Ionization is when an EM neutral atom gaing Em charge by losing or gaining an electron.
Tunnel ionization is ionization due to quantum tunneling. In classical ionization, an electron must have enough energy to make it over the potential barrier, but quantum tunneling allows the electron simply to go through the potential barrier instead of going all the way over it because of the wave nature of the electron. The probability of an electron's tunneling through the barrier drops off exponentially with the width of the potential barrier. Therefore, an electron with a higher energy can make it further up the potential barrier, leaving a much thinner barrier to tunnel through and, thus, a greater chance to do so. In practice, tunnel ionization is observable when the atom or molecule is interacting with near-infrared strong laser pulses. This process can be understood as a process by which a bounded electron, through the absorption of more than one photon from the laser field, is ionized. This picture is generally known as multiphoton ionization (MPI).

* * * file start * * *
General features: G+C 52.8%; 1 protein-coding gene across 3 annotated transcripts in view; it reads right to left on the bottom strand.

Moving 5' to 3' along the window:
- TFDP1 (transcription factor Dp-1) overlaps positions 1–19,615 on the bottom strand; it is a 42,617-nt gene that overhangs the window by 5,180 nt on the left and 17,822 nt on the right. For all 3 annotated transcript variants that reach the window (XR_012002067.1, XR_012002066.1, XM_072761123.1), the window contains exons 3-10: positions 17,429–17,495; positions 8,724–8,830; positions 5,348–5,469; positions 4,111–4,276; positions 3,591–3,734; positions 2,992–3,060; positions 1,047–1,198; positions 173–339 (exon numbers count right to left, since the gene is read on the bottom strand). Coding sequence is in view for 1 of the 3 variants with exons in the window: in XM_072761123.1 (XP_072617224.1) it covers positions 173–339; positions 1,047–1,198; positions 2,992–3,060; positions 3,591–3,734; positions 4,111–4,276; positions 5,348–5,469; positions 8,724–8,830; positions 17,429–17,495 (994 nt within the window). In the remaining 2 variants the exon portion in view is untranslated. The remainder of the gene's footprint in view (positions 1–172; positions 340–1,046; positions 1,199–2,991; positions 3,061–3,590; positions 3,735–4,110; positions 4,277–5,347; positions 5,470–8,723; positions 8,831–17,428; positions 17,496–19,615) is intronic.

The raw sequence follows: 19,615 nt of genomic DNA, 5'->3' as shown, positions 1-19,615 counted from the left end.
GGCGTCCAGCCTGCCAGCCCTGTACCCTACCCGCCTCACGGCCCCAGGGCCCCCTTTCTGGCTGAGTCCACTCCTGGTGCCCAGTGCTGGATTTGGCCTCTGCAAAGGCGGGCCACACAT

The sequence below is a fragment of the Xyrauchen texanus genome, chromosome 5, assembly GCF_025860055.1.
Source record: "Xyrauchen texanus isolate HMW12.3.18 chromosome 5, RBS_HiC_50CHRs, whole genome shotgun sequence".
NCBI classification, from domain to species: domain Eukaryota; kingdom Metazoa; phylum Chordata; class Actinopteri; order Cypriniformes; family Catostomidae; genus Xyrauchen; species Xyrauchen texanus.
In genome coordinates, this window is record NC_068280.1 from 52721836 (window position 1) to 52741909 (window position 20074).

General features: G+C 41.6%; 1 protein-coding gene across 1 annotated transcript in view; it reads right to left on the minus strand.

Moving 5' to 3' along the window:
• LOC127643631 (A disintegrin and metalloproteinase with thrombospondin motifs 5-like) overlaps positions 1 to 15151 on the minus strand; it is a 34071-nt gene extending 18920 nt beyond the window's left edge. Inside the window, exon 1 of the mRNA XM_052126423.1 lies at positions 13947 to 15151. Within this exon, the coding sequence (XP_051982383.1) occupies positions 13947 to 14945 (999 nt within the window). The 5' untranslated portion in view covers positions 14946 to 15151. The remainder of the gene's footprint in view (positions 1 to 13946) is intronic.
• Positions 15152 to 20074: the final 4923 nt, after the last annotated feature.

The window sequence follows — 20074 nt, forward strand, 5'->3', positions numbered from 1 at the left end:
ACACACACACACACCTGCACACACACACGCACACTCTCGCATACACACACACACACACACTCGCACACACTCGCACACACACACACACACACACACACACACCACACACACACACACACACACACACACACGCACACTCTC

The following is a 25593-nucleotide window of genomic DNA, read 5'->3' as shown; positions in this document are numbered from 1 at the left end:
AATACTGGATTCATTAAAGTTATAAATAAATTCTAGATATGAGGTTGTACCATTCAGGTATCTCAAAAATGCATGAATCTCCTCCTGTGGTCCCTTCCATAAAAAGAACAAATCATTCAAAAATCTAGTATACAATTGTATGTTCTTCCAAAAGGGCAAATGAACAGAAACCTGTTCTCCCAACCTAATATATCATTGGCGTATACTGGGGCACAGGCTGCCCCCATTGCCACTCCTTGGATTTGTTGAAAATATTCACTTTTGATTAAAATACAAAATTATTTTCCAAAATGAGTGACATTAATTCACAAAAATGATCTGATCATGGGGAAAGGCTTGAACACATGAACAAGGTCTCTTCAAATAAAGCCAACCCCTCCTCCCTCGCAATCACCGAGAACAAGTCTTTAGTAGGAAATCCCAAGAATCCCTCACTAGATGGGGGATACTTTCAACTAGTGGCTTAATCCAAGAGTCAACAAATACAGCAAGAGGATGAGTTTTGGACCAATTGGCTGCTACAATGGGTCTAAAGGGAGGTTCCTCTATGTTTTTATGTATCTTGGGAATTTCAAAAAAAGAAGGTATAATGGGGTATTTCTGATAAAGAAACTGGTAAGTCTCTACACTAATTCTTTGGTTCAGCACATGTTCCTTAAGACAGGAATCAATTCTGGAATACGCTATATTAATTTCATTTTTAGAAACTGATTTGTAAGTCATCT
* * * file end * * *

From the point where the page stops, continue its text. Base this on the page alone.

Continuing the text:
This wiki article says that tunneling ionization and MPI is essentially the same thing.
The progress of strong-field laser-atom physics has been caused and significantly motivated by the first experimental observations of above threshold ionization (ATI) [1-3] of atoms more than thirty years ago. ATI can be usually understood as a process of multiphoton absorption, when the atom (or ion or molecule) absorbs more photons from an electromagnetic (laser) field than the minimum number required to overcome the ionization threshold. Alternatively, for sufficiently intense fields and sufficiently low frequencies of the laser, the process may be understood as a tunneling through a suppressed barrier of the Coulomb potential [4,5]. Usually, the Keldysh parameter γ  is used to distinguish between multiphoton and tunneling ionization.
Now this says that the two are different things and the Keldysh parameter is used to distinguish between them.
Multiphoton ionization dominates when γ >1, and tunneling ionization prevails when γ <1.
Now what I do not understand is that one of them says that the two are the same thing, the other one says they are different.
- Is tunneling ionization the same as MPI or what is the real difference?